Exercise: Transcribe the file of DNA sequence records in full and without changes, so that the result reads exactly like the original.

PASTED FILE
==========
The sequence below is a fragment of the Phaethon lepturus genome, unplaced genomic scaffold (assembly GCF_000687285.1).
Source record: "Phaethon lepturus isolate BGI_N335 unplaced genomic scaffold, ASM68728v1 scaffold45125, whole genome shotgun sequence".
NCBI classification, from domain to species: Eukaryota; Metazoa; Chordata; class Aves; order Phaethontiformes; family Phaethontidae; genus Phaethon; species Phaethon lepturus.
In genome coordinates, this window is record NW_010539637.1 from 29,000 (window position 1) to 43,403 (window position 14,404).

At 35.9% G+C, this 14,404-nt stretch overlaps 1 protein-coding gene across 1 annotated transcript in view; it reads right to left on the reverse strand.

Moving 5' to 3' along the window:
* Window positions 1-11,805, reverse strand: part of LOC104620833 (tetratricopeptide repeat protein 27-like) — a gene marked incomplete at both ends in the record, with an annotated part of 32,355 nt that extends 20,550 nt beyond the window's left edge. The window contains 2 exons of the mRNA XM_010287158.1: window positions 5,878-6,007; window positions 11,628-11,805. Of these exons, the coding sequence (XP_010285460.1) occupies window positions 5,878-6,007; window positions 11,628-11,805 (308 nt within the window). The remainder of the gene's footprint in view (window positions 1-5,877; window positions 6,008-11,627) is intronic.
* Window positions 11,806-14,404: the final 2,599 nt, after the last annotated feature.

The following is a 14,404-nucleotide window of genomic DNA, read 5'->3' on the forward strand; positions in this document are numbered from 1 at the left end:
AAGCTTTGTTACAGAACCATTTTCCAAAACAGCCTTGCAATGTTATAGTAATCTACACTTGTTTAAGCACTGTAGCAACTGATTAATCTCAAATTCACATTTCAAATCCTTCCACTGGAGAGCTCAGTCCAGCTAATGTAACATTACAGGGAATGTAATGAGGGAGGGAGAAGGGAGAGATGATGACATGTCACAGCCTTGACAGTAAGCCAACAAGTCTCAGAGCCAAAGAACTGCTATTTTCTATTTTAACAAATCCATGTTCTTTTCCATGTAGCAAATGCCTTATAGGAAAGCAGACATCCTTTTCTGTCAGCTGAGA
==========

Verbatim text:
The sequence below is a fragment of the Phaethon lepturus genome, unplaced genomic scaffold (assembly GCF_000687285.1).
Source record: "Phaethon lepturus isolate BGI_N335 unplaced genomic scaffold, ASM68728v1 scaffold45125, whole genome shotgun sequence".
NCBI classification, from domain to species: Eukaryota; Metazoa; Chordata; class Aves; order Phaethontiformes; family Phaethontidae; genus Phaethon; species Phaethon lepturus.
In genome coordinates, this window is record NW_010539637.1 from 29,000 (window position 1) to 43,403 (window position 14,404).

At 35.9% G+C, this 14,404-nt stretch overlaps 1 protein-coding gene across 1 annotated transcript in view; it reads right to left on the reverse strand.

Moving 5' to 3' along the window:
* Window positions 1-11,805, reverse strand: part of LOC104620833 (tetratricopeptide repeat protein 27-like) — a gene marked incomplete at both ends in the record, with an annotated part of 32,355 nt that extends 20,550 nt beyond the window's left edge. The window contains 2 exons of the mRNA XM_010287158.1: window positions 5,878-6,007; window positions 11,628-11,805. Of these exons, the coding sequence (XP_010285460.1) occupies window positions 5,878-6,007; window positions 11,628-11,805 (308 nt within the window). The remainder of the gene's footprint in view (window positions 1-5,877; window positions 6,008-11,627) is intronic.
* Window positions 11,806-14,404: the final 2,599 nt, after the last annotated feature.

The following is a 14,404-nucleotide window of genomic DNA, read 5'->3' on the forward strand; positions in this document are numbered from 1 at the left end:
AAGCTTTGTTACAGAACCATTTTCCAAAACAGCCTTGCAATGTTATAGTAATCTACACTTGTTTAAGCACTGTAGCAACTGATTAATCTCAAATTCACATTTCAAATCCTTCCACTGGAGAGCTCAGTCCAGCTAATGTAACATTACAGGGAATGTAATGAGGGAGGGAGAAGGGAGAGATGATGACATGTCACAGCCTTGACAGTAAGCCAACAAGTCTCAGAGCCAAAGAACTGCTATTTTCTATTTTAACAAATCCATGTTCTTTTCCATGTAGCAAATGCCTTATAGGAAAGCAGACATCCTTTTCTGTCAGCTGAGA